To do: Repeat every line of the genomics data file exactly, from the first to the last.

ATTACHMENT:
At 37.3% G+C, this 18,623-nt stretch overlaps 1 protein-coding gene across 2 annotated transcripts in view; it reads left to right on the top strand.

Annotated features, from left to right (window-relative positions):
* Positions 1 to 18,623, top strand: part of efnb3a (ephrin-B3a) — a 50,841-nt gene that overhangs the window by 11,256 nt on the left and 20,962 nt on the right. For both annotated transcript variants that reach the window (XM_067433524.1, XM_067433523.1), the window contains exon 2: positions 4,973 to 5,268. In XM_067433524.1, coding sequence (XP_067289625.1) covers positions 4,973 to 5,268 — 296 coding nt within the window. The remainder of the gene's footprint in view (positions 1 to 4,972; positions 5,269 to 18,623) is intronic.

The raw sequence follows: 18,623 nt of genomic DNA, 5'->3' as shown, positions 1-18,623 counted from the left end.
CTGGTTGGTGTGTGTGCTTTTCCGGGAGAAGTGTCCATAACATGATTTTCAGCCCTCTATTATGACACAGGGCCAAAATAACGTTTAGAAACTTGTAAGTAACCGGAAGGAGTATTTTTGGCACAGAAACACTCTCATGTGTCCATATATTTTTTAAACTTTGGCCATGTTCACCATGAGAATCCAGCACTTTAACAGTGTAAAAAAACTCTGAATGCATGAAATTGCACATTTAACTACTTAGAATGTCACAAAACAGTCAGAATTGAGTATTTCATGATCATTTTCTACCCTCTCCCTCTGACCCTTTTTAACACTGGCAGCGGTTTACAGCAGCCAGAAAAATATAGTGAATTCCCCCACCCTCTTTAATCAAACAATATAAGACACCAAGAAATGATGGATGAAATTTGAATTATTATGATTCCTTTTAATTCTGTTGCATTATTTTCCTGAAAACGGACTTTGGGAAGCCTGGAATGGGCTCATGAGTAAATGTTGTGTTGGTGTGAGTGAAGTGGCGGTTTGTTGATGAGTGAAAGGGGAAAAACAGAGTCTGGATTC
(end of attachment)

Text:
At 37.3% G+C, this 18,623-nt stretch overlaps 1 protein-coding gene across 2 annotated transcripts in view; it reads left to right on the top strand.

Annotated features, from left to right (window-relative positions):
* Positions 1 to 18,623, top strand: part of efnb3a (ephrin-B3a) — a 50,841-nt gene that overhangs the window by 11,256 nt on the left and 20,962 nt on the right. For both annotated transcript variants that reach the window (XM_067433524.1, XM_067433523.1), the window contains exon 2: positions 4,973 to 5,268. In XM_067433524.1, coding sequence (XP_067289625.1) covers positions 4,973 to 5,268 — 296 coding nt within the window. The remainder of the gene's footprint in view (positions 1 to 4,972; positions 5,269 to 18,623) is intronic.

The raw sequence follows: 18,623 nt of genomic DNA, 5'->3' as shown, positions 1-18,623 counted from the left end.
CTGGTTGGTGTGTGTGCTTTTCCGGGAGAAGTGTCCATAACATGATTTTCAGCCCTCTATTATGACACAGGGCCAAAATAACGTTTAGAAACTTGTAAGTAACCGGAAGGAGTATTTTTGGCACAGAAACACTCTCATGTGTCCATATATTTTTTAAACTTTGGCCATGTTCACCATGAGAATCCAGCACTTTAACAGTGTAAAAAAACTCTGAATGCATGAAATTGCACATTTAACTACTTAGAATGTCACAAAACAGTCAGAATTGAGTATTTCATGATCATTTTCTACCCTCTCCCTCTGACCCTTTTTAACACTGGCAGCGGTTTACAGCAGCCAGAAAAATATAGTGAATTCCCCCACCCTCTTTAATCAAACAATATAAGACACCAAGAAATGATGGATGAAATTTGAATTATTATGATTCCTTTTAATTCTGTTGCATTATTTTCCTGAAAACGGACTTTGGGAAGCCTGGAATGGGCTCATGAGTAAATGTTGTGTTGGTGTGAGTGAAGTGGCGGTTTGTTGATGAGTGAAAGGGGAAAAACAGAGTCTGGATTC